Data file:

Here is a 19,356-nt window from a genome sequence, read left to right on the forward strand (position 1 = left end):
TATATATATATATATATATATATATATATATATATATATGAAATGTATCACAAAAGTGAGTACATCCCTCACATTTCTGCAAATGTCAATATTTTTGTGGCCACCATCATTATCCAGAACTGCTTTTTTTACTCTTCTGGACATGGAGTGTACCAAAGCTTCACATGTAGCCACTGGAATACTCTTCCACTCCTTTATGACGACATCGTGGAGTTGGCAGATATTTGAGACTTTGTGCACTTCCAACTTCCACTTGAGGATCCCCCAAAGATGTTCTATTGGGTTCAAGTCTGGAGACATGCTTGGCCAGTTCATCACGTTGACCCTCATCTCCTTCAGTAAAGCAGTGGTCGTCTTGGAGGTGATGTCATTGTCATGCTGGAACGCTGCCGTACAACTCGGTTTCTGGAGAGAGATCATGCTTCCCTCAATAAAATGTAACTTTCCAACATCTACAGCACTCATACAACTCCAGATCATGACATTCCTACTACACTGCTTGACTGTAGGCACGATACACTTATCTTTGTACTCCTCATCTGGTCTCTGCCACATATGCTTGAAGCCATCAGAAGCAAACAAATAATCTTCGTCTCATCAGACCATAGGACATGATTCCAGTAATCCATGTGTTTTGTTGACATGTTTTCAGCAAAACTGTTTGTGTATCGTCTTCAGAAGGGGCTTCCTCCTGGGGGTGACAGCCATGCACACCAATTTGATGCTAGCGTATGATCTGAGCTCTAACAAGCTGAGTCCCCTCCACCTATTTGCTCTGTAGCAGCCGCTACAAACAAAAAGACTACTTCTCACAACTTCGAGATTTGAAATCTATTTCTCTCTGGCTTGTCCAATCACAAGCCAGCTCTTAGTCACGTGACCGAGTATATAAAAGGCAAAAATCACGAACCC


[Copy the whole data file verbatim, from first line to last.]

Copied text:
Here is a 19,356-nt window from a genome sequence, read left to right on the forward strand (position 1 = left end):
TATATATATATATATATATATATATATATATATATATATGAAATGTATCACAAAAGTGAGTACATCCCTCACATTTCTGCAAATGTCAATATTTTTGTGGCCACCATCATTATCCAGAACTGCTTTTTTTACTCTTCTGGACATGGAGTGTACCAAAGCTTCACATGTAGCCACTGGAATACTCTTCCACTCCTTTATGACGACATCGTGGAGTTGGCAGATATTTGAGACTTTGTGCACTTCCAACTTCCACTTGAGGATCCCCCAAAGATGTTCTATTGGGTTCAAGTCTGGAGACATGCTTGGCCAGTTCATCACGTTGACCCTCATCTCCTTCAGTAAAGCAGTGGTCGTCTTGGAGGTGATGTCATTGTCATGCTGGAACGCTGCCGTACAACTCGGTTTCTGGAGAGAGATCATGCTTCCCTCAATAAAATGTAACTTTCCAACATCTACAGCACTCATACAACTCCAGATCATGACATTCCTACTACACTGCTTGACTGTAGGCACGATACACTTATCTTTGTACTCCTCATCTGGTCTCTGCCACATATGCTTGAAGCCATCAGAAGCAAACAAATAATCTTCGTCTCATCAGACCATAGGACATGATTCCAGTAATCCATGTGTTTTGTTGACATGTTTTCAGCAAAACTGTTTGTGTATCGTCTTCAGAAGGGGCTTCCTCCTGGGGGTGACAGCCATGCACACCAATTTGATGCTAGCGTATGATCTGAGCTCTAACAAGCTGAGTCCCCTCCACCTATTTGCTCTGTAGCAGCCGCTACAAACAAAAAGACTACTTCTCACAACTTCGAGATTTGAAATCTATTTCTCTCTGGCTTGTCCAATCACAAGCCAGCTCTTAGTCACGTGACCGAGTATATAAAAGGCAAAAATCACGAACCC